Florida PIP Law Reform: Consumers Lose Again

April 29, 2012

After repeated lobbying of the Florida Legislature for the past four or five years, the insurance industry finally got the “PIP reform” bill they wanted passed. The resulting legislation will undoubtedly be cause for celebration in the boardrooms of “Big Insurance” at the expense of Florida’s insurance consumers. That’s you and me. No one who […]

New Florida Legislative attack on Medical Malpractice Claims

February 15, 2012

The Florida Legislature has embraced many attempts in the past to unduly restrict the rights of potential claimants in medical malpractice cases. Caps on damages, a worthless pre-suit screening process and an abbreviated Statute of Limitations are but a few that have been successfully enacted into Florida state law. During its current session, the Senate […]

Negligent Security – Landlord liable regardless of terms of rental agreement

August 17, 2011

Most of us have rented an apartment at one time or another in our lives. Understandably, the focus of such agreements is upon the length of the lease, the monthly rent amount, and the required security deposit. Often hidden within the “fine print” however, are provisions which attempt to limit or altogether waive the landlord’s […]

Florida Law and Debtors Rights or “I’m uninsured, what’s protected” ?

April 23, 2011

In a previous post, I outlined the types of available automobile insurance and stressed the necessity of obtaining as much coverage as financially possible to insure that medical expenses and lost wages can be recovered in the event of injury as a result of an accident. As a corollary to that advice, it is just […]

Florida’s Dangerous Instrumentality Doctrine and the Graves Amendment (or the “Federal Car Rental Business Relief” Act )

March 21, 2011

As I discussed in an earlier post, motor vehicles have previously been deemed to be a “dangerous instrumentality” by numerous previous rulings of the Florida courts. As as result, I issued the warning that private automobile owners must be particularly careful when entrusting their vehicle to another driver, in that the owner can be held […]

Motorcycle insurance in Florida: Not Required, But Don’t Hit the Road Without it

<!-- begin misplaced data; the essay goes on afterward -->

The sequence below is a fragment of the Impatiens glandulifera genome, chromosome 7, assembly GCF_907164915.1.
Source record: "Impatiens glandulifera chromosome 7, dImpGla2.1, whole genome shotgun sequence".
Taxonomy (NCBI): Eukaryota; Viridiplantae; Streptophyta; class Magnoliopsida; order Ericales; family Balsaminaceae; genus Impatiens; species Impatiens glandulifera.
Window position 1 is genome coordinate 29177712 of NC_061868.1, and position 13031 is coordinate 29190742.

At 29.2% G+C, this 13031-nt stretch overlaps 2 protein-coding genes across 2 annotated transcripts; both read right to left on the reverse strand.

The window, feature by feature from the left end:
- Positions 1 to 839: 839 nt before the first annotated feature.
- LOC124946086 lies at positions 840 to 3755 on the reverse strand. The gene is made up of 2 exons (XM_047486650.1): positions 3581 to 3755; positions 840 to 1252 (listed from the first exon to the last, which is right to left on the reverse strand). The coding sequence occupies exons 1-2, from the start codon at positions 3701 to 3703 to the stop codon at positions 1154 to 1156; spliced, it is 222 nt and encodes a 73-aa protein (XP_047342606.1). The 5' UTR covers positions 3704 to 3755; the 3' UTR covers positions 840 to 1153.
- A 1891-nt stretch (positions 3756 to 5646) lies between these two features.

February 21, 2011

Insurance coverage for motorcycles is not required in Florida but strongly advised by St. Petersburg personal injury attorney Robert E. Heyman.

Medical Malpractice Cases in Florida: Rules you need to know

December 16, 2010

In order to sue for breach of contract, for injuries from an automobile accident or a slip and fall, the plaintiff need only file a complaint in the proper jurisdiction and pay the necessary filing fee. ($400.00 at this time). However, in order to sue a doctor , hospital or other medical care provider, there […]

Waiver of Sovereign Immunity in Florida: When the “King” can be sued

October 30, 2010

At common law, no government could be sued for damages by one of its citizens, no matter how egregious the negligence by a government agent or employee may have been. “The King can do no wrong” was the operative phrase which insulated governments from liability since Medieval times. In Florida, that changed in 1975, when […]

Mediation in Personal Injury Cases

October 9, 2010

With the advent of the fourth quarter of 2010, my personal injury practice has, as is usual, focused on reaching year end settlements of cases which are currently in litigation. This trend is in large measure driven by the defendants’ insurance companies desire to “clear their books” of cases before the start of the new […]

Florida’s Proposal for Settlement Rule: It’s still “David vs Goliath”

September 3, 2010

In an apparent desire to promote settlements in civil cases, the Florida Legislature created the “Proposal for Settlement ” rule pursuant to Florida Statute 768.79 and Florida Rule of Civil Procedure 1.442. In a nutshell, the rule provides both the plaintiff and defendant the opportunity to extend a pretrial settlement offer to the opposing party […]